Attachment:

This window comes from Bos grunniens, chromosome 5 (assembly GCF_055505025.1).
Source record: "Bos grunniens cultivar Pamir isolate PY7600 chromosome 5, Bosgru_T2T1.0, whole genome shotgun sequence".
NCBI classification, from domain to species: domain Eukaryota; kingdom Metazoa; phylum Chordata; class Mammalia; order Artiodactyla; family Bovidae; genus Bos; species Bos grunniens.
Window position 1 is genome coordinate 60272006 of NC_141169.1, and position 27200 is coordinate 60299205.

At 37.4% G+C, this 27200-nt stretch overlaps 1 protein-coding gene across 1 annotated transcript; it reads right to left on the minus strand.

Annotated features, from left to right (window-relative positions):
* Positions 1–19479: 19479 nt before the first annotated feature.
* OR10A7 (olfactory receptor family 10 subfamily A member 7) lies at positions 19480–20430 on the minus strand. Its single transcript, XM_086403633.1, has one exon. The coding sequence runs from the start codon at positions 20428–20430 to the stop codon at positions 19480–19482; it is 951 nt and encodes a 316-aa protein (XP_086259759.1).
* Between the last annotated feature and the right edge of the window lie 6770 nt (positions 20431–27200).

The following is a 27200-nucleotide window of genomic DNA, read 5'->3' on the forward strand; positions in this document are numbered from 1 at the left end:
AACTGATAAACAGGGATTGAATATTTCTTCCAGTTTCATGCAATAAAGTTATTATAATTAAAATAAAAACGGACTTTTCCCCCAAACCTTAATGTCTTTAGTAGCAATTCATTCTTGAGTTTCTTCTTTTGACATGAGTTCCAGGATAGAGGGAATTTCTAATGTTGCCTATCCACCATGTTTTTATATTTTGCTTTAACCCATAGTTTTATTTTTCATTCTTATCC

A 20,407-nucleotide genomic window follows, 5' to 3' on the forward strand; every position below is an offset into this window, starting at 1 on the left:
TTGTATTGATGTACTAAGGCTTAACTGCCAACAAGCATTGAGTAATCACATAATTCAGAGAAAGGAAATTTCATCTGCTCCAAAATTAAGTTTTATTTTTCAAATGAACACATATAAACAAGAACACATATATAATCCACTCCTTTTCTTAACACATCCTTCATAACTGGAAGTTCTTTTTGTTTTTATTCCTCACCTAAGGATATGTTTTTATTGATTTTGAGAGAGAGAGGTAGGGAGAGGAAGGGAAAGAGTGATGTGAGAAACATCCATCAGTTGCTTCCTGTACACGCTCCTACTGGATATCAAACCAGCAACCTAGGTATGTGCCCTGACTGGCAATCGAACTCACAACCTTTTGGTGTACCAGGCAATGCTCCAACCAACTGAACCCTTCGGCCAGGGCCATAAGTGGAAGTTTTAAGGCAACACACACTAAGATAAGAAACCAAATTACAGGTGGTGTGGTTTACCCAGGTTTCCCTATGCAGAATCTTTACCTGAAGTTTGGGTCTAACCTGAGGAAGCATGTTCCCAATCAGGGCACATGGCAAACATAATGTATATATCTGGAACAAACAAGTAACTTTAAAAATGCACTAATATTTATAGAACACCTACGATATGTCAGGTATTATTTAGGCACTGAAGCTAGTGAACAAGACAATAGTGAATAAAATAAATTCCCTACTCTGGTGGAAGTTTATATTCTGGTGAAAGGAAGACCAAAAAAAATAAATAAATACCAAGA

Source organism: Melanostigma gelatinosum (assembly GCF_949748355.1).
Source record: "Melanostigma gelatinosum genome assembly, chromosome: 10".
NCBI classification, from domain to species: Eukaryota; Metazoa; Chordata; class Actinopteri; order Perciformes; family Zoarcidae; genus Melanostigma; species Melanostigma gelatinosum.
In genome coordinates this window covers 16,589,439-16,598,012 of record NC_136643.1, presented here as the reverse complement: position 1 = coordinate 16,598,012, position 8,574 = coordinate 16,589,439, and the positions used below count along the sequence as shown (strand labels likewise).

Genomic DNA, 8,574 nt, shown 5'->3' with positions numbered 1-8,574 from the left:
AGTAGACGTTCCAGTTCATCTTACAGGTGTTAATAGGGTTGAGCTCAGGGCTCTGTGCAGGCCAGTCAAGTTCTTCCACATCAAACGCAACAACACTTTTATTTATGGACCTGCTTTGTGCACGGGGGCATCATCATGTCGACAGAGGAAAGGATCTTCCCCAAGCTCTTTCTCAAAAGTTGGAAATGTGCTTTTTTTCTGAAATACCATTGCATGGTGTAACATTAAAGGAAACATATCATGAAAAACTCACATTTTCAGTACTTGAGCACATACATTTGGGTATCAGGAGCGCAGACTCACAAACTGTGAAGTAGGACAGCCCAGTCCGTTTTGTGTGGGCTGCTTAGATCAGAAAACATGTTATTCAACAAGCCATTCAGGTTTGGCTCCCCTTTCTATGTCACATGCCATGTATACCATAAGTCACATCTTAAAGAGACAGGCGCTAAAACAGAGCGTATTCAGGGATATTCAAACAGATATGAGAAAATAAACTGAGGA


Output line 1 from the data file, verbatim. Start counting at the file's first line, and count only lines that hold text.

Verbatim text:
This window comes from Bos grunniens, chromosome 5 (assembly GCF_055505025.1).